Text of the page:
Back matter can include a variety of elements, such as:
- About the author
- Note from the author
- Discussion questions
- Copyright permissions
- Sneak peaks
- Other books by the author
The back matter is a great opportunity for you to engage with your readers and encourage them to connect with you further. Whether it’s through a note from the author, discussion questions, or sneak peaks of your next book, the back matter gives you a platform to build a relationship with your readers and keep them coming back for more.
Print Formatting…It’s Hard Without Atticus
Formatting a book for print is a big deal, and it’s essential that you get it just right!
Margins and Bleed
The first thing to consider when formatting a print book is the margins and bleed.
The margins are the white space around the edges of a page, and it’s important to know what each vendor wants in terms of the size of these margins.
Bleeds are an important aspect of print formatting too – they’re the extra border around the document that ensures an image or color extends to the edge of the page. To make sure your bleeds are just right, set them to 0.125″.
There are a number of “trim sizes” meaning the actual physical dimension of your print book, that you want to be aware of.
There are a lot of them, but most fall into one of the following categories:
- 4.25″ x 6.87″ is the size for Mass market paperbacks, which are commonly found in grocery stores and airports.
- 5″ x 8″ or 5.25″ x 8″ is the size for Trade paperbacks, which can be seen in bookstores.
- 6″ x 9″ or 6.25″ x 9.5″ is the size for Hardcover books and paperback graphic novels.
- 8″ x 8″ or 8″ x 10″ is the size for Children’s picture books.
- 8″ x 10″ or 8.5″ x 11″ is the size for Coffee table books, picture books, activity books, cookbooks, craft books, and coloring books.
Once again, if you’re using a program like Atticus, you’ll have access to these and a lot of other trim sizes, which you can adjust with a single click.
Headers and Footers
Next up are headers, footers, and page numbers! These are in the top and bottom margins of the book and are important for making your book look polished and professional.
Headers can include page numbers, book titles, author names, chapter titles, your viewpoint character, and more.
Footers usually only include the page number, but can also include footnotes.
Choosing Your Fonts
When choosing the font for your book, make sure to select one that’s easy and comfortable to read. Don’t use an abnormal font – instead, choose one that’s normal and standard.
Of course, there are exceptions to this rule – children’s books and large print books can have abnormally large text, but for most books, stick to a standard font.
Indents, Spacing and Rags
Wow, we’re getting into the nitty-gritty of print formatting! Let’s dive into indents, spaces, and rags!
Indents are those first line spaces you see at the beginning of paragraphs in fiction books, and they help guide the reader’s eye. You may need to adjust the indent width in your formatting program, but it’s all worth it for that clean and organized look!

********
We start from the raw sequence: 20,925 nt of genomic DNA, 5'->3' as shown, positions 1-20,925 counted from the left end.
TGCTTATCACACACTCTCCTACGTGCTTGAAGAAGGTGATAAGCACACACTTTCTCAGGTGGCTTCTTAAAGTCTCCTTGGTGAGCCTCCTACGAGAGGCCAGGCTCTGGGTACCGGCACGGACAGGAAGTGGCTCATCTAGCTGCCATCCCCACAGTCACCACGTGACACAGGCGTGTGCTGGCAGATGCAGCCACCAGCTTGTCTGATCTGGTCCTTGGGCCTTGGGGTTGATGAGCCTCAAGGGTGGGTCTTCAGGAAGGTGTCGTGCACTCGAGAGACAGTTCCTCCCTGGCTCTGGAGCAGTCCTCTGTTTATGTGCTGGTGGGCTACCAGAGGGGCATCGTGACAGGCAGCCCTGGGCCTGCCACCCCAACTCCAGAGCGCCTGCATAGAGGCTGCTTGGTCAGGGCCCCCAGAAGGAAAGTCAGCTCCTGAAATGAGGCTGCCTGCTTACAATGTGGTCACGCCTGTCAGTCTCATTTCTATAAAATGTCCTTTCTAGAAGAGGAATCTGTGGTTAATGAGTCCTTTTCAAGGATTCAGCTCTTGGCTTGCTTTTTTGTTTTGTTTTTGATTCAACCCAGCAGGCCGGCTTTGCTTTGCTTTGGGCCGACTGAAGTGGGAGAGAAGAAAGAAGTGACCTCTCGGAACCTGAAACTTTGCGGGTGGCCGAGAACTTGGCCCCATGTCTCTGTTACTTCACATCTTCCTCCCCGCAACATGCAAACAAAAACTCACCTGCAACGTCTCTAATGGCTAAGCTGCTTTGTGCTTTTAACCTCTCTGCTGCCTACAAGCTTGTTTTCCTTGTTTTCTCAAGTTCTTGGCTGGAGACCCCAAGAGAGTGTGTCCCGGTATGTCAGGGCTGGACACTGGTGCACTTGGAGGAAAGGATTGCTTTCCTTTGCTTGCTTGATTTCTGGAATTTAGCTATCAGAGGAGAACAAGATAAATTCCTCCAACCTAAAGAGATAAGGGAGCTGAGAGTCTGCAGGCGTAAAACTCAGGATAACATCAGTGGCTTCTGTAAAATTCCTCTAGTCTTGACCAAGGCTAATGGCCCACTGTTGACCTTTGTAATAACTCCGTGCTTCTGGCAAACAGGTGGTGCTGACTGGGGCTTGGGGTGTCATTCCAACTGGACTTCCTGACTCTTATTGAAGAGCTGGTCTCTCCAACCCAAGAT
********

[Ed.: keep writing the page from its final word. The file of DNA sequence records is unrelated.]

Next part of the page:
Line spacing is the space between each line of text, and it’s recommended to set it around 1.3 for a comfortable reading experience.
And when it comes to alignment, rags happen when you use left or right alignment and it creates an uneven margin on one side. But, you can easily justify the alignment, and most formatting programs will add hyphens to some longer words to make it look better.
Widows and Orphans
Now, let’s talk about those sneaky widows and orphans.
A widow is when you have the last word of a paragraph on a single line, and an orphan is when the last word of a paragraph is the first word on a page.
You want to avoid these as much as possible, but it can be a challenge without a good formatting tool like Atticus.
Last but not least, let’s talk about page breaks! It’s important to use page breaks instead of hitting enter multiple times between chapters. This makes a proper break between chapters and helps with the overall coding of the book.
Going the Extra Mile with Chapter Themes
If you’re interested in really setting your book apart, using chapter themes is THE BEST way to do this.
Doing great chapter themes is nearly impossible with most programs, especially Microsoft Word or Scrivener.
But with Atticus, this process is easy!
A good chapter theme can have the following:
- The chapter number
- The chapter title
- A subtitle or epigraph (if needed)
- An ornamental image among the titles
- A background image
- Fancy fonts to make the titles stand out and match the genre (this is the only time you should use fancy fonts)
- Your main text should start half-way down the page
- No indent on the first line
- Drop caps on the first letter of your main text
Atticus makes all of this easy, blowing the roof off what’s possible with chapter design. See this for example:
I hope by now you can see why I would want to use Atticus for my book formatting needs. Everything I listed above is easy to do.
Seriously, it took me only 5-10 minutes to format one of my books, whereas with Word, Scrivener, or even a powerful formatting tool like Adobe InDesign, I would have to go page by page to verify everything was okay.
With that in mind, I hope you will check out Atticus, because I’ve found it to be a huge help for me, and I know it can be for you too!